SUKHUMI, Georgia (Reuters) - The rebel Georgian region of Abkhazia re-elected President Sergei Bagapsh in a vote trumpeted by sponsor Russia as a successful test of statehood but shunned by most of the world.
The result of the election on Saturday was never likely to change Abkhazia’s deepening dependence on Russia, its economic lifeline and military protector with thousands of servicemen in the Black Sea territory of 200,000 people.
Moscow recognised Abkhazia in August last year after crushing an assault by U.S. ally Georgia on the other pro-Russian breakaway region of South Ossetia in a five-day war.
Venezuela and Nicaragua followed suit, but the West says Abkhazia must re-integrate with Georgia more than 15 years since throwing off rule from Tbilisi with the collapse of the Soviet Union. The Abkhaz say this will never happen.
Volleys of celebratory gunfire broke out in the sleepy seaside self-styled capital on Sunday after election authorities announced that Bagapsh had won 59.4 percent of the vote, well ahead of second-placed former KGB agent Raul Khadzimba on 15.4 percent.
Turnout was 73.4 percent.
Khadzimba had already cried foul over what he said were widespread irregularities, but there was no sign of the tense standoff that followed Bagapsh’s first victory over Khadzimba in late 2004 which led to unrest in the streets.
Russia did not want to be embarrassed by a repeat. The West officially ignored the election, but Abkhazia is watched closely for its ability to stir friction between Georgia and Russia in the South Caucasus, a transit route for oil and gas to the West.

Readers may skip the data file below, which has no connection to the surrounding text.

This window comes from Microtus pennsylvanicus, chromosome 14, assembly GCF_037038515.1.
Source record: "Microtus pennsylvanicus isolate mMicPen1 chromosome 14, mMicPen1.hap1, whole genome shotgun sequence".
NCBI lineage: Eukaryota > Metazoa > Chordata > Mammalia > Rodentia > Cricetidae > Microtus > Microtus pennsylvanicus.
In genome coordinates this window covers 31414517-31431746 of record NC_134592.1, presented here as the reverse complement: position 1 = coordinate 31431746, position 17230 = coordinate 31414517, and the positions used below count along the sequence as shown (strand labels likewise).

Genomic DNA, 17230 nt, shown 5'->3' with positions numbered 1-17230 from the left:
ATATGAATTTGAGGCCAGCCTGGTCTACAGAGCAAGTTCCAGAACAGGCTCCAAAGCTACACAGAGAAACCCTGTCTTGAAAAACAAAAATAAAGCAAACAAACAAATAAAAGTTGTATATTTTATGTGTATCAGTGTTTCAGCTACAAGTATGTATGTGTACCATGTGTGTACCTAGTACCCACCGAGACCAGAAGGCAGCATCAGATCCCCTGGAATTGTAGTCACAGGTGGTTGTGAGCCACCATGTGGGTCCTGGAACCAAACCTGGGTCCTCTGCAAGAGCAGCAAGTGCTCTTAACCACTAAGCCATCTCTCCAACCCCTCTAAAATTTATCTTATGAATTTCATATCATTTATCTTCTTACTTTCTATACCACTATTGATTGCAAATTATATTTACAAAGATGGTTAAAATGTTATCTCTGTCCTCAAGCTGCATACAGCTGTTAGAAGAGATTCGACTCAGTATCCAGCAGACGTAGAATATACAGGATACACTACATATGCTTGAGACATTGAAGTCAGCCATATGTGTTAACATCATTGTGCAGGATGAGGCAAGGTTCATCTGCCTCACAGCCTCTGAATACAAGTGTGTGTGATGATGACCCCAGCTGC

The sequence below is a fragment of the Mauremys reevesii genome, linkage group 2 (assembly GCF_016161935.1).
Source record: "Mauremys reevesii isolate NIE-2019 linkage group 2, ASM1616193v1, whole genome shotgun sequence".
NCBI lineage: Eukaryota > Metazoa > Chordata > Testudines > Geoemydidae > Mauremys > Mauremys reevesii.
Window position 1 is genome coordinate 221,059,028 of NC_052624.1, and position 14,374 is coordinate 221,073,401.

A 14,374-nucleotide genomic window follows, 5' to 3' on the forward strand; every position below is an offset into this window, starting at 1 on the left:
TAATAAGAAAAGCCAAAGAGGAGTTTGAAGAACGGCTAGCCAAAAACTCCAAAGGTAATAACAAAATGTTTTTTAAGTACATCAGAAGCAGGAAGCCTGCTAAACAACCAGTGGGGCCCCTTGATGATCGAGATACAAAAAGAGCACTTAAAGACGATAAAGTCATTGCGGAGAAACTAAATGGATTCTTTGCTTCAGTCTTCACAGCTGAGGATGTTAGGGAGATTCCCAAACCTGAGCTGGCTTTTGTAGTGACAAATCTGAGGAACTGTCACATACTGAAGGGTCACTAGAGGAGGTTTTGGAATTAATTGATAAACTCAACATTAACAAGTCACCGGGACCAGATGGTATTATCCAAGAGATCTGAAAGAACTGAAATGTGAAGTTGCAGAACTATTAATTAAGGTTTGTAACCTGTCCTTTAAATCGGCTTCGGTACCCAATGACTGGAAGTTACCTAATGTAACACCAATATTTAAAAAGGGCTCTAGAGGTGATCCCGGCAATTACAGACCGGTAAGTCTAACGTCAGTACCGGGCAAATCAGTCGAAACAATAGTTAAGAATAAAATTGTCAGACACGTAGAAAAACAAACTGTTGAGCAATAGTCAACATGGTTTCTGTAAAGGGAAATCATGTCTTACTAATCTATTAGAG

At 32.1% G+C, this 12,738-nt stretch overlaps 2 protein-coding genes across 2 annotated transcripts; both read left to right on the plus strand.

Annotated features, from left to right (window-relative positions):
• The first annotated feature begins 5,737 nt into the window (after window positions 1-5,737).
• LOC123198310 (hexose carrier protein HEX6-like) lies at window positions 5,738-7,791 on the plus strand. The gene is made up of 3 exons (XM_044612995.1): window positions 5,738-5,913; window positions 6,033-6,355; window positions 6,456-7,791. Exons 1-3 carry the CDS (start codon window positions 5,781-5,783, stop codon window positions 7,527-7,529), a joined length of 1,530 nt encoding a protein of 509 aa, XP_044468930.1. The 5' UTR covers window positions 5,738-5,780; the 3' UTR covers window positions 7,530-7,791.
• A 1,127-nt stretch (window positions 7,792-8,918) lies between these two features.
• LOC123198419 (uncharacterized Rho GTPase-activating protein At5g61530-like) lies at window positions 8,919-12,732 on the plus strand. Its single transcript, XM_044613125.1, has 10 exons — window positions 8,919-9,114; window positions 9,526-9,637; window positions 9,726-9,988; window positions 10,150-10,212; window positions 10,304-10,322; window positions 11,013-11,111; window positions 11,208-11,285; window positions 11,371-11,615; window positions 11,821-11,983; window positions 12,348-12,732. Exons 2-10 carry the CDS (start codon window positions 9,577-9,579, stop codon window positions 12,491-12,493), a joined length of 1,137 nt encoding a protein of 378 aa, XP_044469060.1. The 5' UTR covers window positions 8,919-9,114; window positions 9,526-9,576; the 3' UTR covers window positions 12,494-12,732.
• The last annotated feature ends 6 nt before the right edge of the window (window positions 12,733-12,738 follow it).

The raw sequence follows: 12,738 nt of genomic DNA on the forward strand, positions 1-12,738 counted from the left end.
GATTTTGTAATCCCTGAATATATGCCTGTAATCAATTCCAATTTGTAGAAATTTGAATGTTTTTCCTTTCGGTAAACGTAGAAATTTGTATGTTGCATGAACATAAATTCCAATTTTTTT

“The republic passed with dignity the test posed by elections in any state,” said Vasily Likhachev, deputy head of the foreign affairs committee of the Russian Duma.
“The elections in Abkhazia demonstrated the role and significance of such an important factor as national sovereignty.” Georgia said it was a “farce.”
“This election was held by a puppet regime and staged by occupiers,” Georgian National Security Council Secretary Eka Tkeshelashvili told Reuters. “It is illegitimate and cynical.”
Sixty-year-old Bagapsh drew support from the fact Abkhazia won recognition under his watch.
“These elections were to set the course of the country for the next five years,” Bagapsh said on Sunday. “If the people voted, it means they believe, and that belief must be answered.”
But some Abkhaz, who pride themselves on a history of resistance to stronger powers, accuse him of handing too much influence to former Soviet master Russia, on which Abkhazia depends for pensions, investment and at least half its budget.
Russia has some 3,600 servicemen patrolling Abkhazia’s borders and stunning coastline, where Stalin’s luxurious dacha still stands, and is building two military bases.
“We’re becoming a region of Russia, and I don’t want to be part of today’s Russia,” said a man who refused to give his name but said he voted for third-placed Beslan Boutba, a businessman.
Bagapsh will try over the next five years to restore Abkhazia’s former glory as the playground of the Moscow elite. Russian tourist numbers are up, but the sliver of sub-tropical land remains strewn with scorched homes from the 1992-93 war.
Some 40,000 of the estimated 240,000 Georgians who fled Abkhazia with the end of the war have returned to the eastern Gali region, but were excluded from Saturday’s vote by a rule limiting the electorate to Abkhaz passport holders.
Even some passport holders did not get to vote.
In the scarred New Region district of Sukhumi, where Abkhaz and Georgian forces traded heavy artillery fire in 1992-93, police cadets closed the doors of a polling station on at least 100 people who did not get to cast ballots before polling ended.
“Have you ever seen anything like it?” a member of the security services at the polling station asked a Reuters reporter. “This is our democracy.”
Editing by Matthew Jones